Key Points:

When future historians look back on the 21st century, China's transformation will almost certainly be one of the most significant global events.

For Kiwi journalist Charlotte Glennie, it is a privilege to be able to witness history in the making. It's just a shame that it is Australian taxpayers who are paying for that privilege, she notes wryly.

Although her face has not featured on the back of any buses for a while now, many television viewers will still recall Glennie as one of the most talented journalists TVNZ has ever hired.

The former political reporter became its first - and possibly last - correspondent in Asia, after persuading it to open a bureau in Hong Kong. Although her coverage of the Boxing Day tsunami won her a supreme Qantas Media Award and a Special Service Medal, the bureau was axed last year as part of budget cuts.

Instead of coming home, Glennie stayed on in Asia, scoring a job as the Australia Network's correspondent in Beijing.

Funded by the Australian Broadcasting Corporation, the Australia Network has offices in 16 countries and can be seen in at least 26 others - but not New Zealand.

Back in Auckland this week to speak at a seminar organised by the Asia NZ Foundation, Glennie conceded that it was sometimes difficult as a foreigner to keep abreast of developments in China.

Although she is slowly learning Mandarin, she is still dependent on a local producer to keep up with the local news. And while foreign media do not face the same strict controls as local government-owned media, the internet is still heavily censored, as are the local feeds of CNN and BBC.

"We operate on the basis that all our offices, cellphones, and possibly home phones, are bugged. We also have to assume that our email is randomly screened and read."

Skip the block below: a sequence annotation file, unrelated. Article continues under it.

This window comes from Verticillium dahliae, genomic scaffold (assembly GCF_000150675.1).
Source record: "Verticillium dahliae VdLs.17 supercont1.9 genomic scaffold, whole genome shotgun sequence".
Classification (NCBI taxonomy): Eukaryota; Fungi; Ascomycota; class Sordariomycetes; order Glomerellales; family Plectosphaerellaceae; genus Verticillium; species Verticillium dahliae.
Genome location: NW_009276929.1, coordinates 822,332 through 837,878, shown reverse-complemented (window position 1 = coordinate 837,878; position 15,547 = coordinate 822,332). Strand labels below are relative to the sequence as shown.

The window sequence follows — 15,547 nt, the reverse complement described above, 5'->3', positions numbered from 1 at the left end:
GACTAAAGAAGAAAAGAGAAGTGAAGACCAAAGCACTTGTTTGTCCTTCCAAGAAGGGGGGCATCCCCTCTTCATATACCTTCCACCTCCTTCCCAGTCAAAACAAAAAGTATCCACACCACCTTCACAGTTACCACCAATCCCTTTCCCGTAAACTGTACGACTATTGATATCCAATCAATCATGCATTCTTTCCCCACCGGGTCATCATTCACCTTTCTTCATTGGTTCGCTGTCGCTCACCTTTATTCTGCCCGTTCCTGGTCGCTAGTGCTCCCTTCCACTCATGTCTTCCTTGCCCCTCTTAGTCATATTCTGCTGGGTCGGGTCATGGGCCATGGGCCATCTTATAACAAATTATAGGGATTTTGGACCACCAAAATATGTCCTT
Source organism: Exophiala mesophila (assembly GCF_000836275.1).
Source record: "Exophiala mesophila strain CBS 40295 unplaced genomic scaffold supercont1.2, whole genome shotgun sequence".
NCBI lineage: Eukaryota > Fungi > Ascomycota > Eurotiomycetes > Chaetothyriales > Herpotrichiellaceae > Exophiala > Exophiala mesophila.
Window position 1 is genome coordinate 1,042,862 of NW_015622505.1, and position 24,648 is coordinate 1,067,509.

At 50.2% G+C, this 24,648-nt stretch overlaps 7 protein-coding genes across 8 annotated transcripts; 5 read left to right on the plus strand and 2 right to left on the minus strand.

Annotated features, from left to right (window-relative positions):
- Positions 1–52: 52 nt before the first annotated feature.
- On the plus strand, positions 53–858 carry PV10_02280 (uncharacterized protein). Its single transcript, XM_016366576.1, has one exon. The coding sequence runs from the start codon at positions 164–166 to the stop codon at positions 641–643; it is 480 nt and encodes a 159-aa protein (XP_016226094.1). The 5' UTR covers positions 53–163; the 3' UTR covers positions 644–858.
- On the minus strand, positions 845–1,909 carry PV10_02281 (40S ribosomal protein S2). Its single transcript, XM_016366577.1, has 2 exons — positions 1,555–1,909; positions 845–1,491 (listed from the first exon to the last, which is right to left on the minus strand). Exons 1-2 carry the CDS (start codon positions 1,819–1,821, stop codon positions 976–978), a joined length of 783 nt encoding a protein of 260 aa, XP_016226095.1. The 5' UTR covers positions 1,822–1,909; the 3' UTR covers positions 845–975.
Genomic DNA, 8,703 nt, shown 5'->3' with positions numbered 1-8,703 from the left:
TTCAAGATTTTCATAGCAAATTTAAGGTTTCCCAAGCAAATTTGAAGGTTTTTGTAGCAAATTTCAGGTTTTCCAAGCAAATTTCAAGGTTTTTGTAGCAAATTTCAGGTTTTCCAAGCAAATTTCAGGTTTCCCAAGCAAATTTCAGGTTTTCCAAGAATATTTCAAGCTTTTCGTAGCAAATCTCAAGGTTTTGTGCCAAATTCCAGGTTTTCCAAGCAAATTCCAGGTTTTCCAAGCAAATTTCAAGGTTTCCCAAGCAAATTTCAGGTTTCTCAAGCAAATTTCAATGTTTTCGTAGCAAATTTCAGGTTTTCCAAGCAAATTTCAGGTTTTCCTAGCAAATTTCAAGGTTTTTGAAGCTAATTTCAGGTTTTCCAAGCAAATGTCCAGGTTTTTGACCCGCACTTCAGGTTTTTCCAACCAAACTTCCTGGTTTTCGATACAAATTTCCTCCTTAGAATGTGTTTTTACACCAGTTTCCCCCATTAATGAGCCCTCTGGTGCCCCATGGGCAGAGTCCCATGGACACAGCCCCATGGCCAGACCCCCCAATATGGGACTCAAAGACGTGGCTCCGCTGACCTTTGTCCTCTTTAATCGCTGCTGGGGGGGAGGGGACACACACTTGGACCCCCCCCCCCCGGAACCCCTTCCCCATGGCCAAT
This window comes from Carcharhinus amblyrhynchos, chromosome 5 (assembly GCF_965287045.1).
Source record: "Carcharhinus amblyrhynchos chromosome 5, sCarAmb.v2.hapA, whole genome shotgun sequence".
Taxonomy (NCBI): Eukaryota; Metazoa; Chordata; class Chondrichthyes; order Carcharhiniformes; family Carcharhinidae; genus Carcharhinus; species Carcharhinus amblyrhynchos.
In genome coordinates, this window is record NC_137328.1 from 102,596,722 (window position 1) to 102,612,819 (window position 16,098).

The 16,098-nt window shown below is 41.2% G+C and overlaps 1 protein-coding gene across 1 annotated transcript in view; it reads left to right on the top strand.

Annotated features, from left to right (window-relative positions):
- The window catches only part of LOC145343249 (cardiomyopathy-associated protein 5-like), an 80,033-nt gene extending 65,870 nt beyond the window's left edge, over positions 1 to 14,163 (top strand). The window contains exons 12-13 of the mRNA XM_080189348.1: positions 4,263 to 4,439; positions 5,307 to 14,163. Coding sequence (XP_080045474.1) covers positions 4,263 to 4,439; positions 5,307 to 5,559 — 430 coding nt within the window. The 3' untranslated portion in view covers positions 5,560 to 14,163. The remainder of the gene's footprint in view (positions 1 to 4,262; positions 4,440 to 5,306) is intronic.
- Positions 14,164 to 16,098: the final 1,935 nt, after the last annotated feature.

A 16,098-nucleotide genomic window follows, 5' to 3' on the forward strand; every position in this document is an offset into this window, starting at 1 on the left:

However, the internet is having a slow but powerful effect on censorship, she believes - particularly bloggers, who can often get away with anonymous postings that can be read by thousands of people before they are deleted.

At least two major international stories - the Chongqing "nail house" (the couple who refused to move out of their house to make room for a shopping mall), and a brick kiln that was found to be employing more than 1000 children and disabled people - were originally brought to light by bloggers.

While being female has not hampered her news gathering, she concedes that China is in many ways still a sexist society. The one-child policy means female infanticide is still rife and the country is now facing the fact that it will have 37 million more men than women by 2020.

That said, just before she flew out to Auckland, Glennie completed an item on one of the world's last-remaining matrilineal societies: the Nakhi tribe, who inhabit the foothills of the Himalayas in northwestern Yunnan.

Among the privileges of being female in the tribe are taking as many lovers as you wish and being allowed to bear children without marrying.

It's not easy to cover such fascinating issues. The logistical challenges of just getting around such a vast country are enormous and the cliche of "Chinese whispers" can be all too real when more than one translator is required.

"It gives a whole new meaning to 'lost in translation', working in China," she says.